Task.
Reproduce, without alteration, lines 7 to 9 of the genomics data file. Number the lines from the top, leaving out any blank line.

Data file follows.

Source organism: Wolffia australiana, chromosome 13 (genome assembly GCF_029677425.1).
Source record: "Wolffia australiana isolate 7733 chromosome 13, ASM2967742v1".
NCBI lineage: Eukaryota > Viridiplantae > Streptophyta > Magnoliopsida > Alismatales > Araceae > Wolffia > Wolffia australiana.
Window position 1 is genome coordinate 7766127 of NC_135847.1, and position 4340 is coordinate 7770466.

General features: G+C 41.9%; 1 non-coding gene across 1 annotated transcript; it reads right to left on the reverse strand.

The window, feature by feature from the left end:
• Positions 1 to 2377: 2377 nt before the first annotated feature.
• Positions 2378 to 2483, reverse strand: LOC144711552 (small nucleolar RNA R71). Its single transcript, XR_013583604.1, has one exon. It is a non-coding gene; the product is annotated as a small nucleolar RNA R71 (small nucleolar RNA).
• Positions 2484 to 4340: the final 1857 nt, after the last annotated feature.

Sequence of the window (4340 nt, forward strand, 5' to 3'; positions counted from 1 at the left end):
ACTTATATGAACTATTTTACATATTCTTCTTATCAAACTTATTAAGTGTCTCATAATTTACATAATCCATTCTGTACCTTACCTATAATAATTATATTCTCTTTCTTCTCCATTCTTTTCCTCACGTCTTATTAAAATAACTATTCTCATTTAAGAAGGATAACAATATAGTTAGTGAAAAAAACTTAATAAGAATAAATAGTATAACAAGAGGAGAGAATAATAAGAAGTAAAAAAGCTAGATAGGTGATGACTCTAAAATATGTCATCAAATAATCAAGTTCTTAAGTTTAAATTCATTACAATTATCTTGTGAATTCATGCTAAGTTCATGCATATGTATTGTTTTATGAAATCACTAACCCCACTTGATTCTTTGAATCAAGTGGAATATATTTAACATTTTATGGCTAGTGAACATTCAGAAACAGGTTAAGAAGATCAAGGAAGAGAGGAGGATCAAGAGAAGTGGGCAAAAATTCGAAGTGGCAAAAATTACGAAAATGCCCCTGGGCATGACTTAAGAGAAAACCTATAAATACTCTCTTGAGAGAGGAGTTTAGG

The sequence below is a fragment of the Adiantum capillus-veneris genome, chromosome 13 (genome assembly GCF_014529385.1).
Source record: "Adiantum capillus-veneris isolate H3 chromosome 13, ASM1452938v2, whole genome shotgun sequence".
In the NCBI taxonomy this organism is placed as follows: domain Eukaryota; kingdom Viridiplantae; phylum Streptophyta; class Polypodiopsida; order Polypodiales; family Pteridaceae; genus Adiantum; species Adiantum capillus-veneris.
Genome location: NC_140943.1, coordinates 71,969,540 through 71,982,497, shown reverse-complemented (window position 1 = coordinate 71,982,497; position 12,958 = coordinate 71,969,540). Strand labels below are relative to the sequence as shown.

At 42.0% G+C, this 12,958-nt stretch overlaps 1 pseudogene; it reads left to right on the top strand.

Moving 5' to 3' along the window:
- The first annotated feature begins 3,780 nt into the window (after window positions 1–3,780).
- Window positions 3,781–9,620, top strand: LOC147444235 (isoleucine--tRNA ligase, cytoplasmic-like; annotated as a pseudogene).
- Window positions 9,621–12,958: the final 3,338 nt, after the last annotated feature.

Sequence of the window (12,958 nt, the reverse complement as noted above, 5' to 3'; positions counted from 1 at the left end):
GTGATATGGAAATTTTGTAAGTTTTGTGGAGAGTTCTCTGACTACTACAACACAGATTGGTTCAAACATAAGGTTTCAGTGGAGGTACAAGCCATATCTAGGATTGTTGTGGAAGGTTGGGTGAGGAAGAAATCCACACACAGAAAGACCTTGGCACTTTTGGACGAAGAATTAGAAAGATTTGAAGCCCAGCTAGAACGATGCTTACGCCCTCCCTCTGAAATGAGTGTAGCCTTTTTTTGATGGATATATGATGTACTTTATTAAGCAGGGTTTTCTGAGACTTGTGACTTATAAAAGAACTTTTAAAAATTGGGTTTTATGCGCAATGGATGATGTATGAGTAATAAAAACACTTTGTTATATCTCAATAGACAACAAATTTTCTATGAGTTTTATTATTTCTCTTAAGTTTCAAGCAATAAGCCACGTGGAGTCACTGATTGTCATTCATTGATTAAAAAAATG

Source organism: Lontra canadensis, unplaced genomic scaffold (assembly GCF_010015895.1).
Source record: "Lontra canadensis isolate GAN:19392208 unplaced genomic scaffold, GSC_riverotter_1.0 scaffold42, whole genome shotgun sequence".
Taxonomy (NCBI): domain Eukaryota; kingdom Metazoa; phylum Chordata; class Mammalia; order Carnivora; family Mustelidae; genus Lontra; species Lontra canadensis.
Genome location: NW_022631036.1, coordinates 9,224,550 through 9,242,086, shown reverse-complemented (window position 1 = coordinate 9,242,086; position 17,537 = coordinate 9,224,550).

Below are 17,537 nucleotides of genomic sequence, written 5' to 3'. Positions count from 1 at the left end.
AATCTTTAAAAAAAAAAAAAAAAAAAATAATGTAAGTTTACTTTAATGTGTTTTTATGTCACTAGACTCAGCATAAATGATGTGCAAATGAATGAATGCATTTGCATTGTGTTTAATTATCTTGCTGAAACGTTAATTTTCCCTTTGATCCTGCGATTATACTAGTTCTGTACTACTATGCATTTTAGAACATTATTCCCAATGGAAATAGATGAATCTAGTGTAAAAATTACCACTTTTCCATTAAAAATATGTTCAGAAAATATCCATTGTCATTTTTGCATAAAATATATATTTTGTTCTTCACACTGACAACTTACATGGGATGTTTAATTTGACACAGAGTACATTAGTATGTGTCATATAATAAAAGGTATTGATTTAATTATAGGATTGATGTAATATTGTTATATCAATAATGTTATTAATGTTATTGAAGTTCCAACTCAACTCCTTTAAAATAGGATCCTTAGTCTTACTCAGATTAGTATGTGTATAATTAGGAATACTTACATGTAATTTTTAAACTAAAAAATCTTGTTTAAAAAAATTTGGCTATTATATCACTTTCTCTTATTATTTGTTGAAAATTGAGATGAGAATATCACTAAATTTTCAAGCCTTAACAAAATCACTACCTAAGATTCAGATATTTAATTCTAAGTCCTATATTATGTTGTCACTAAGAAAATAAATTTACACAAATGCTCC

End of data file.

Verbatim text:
• Positions 1 to 2377: 2377 nt before the first annotated feature.
• Positions 2378 to 2483, reverse strand: LOC144711552 (small nucleolar RNA R71). Its single transcript, XR_013583604.1, has one exon. It is a non-coding gene; the product is annotated as a small nucleolar RNA R71 (small nucleolar RNA).
• Positions 2484 to 4340: the final 1857 nt, after the last annotated feature.